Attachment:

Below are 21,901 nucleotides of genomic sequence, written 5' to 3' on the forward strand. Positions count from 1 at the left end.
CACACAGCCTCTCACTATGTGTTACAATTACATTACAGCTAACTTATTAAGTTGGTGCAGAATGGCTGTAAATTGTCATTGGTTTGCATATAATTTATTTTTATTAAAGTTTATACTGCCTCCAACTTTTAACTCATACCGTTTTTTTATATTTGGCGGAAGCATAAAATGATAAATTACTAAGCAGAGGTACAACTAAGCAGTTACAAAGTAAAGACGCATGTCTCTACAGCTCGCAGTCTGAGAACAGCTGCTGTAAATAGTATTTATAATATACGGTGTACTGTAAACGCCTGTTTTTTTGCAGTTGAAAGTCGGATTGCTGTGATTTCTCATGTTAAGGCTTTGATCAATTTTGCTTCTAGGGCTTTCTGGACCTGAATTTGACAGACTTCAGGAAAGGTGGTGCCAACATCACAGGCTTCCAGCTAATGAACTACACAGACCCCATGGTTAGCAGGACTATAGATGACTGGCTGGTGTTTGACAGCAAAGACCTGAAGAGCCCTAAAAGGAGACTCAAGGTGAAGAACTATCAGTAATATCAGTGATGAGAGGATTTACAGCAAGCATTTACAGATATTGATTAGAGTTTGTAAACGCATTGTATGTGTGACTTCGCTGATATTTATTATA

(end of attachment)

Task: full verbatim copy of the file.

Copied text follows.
Below are 21,901 nucleotides of genomic sequence, written 5' to 3' on the forward strand. Positions count from 1 at the left end.
CACACAGCCTCTCACTATGTGTTACAATTACATTACAGCTAACTTATTAAGTTGGTGCAGAATGGCTGTAAATTGTCATTGGTTTGCATATAATTTATTTTTATTAAAGTTTATACTGCCTCCAACTTTTAACTCATACCGTTTTTTTATATTTGGCGGAAGCATAAAATGATAAATTACTAAGCAGAGGTACAACTAAGCAGTTACAAAGTAAAGACGCATGTCTCTACAGCTCGCAGTCTGAGAACAGCTGCTGTAAATAGTATTTATAATATACGGTGTACTGTAAACGCCTGTTTTTTTGCAGTTGAAAGTCGGATTGCTGTGATTTCTCATGTTAAGGCTTTGATCAATTTTGCTTCTAGGGCTTTCTGGACCTGAATTTGACAGACTTCAGGAAAGGTGGTGCCAACATCACAGGCTTCCAGCTAATGAACTACACAGACCCCATGGTTAGCAGGACTATAGATGACTGGCTGGTGTTTGACAGCAAAGACCTGAAGAGCCCTAAAAGGAGACTCAAGGTGAAGAACTATCAGTAATATCAGTGATGAGAGGATTTACAGCAAGCATTTACAGATATTGATTAGAGTTTGTAAACGCATTGTATGTGTGACTTCGCTGATATTTATTATA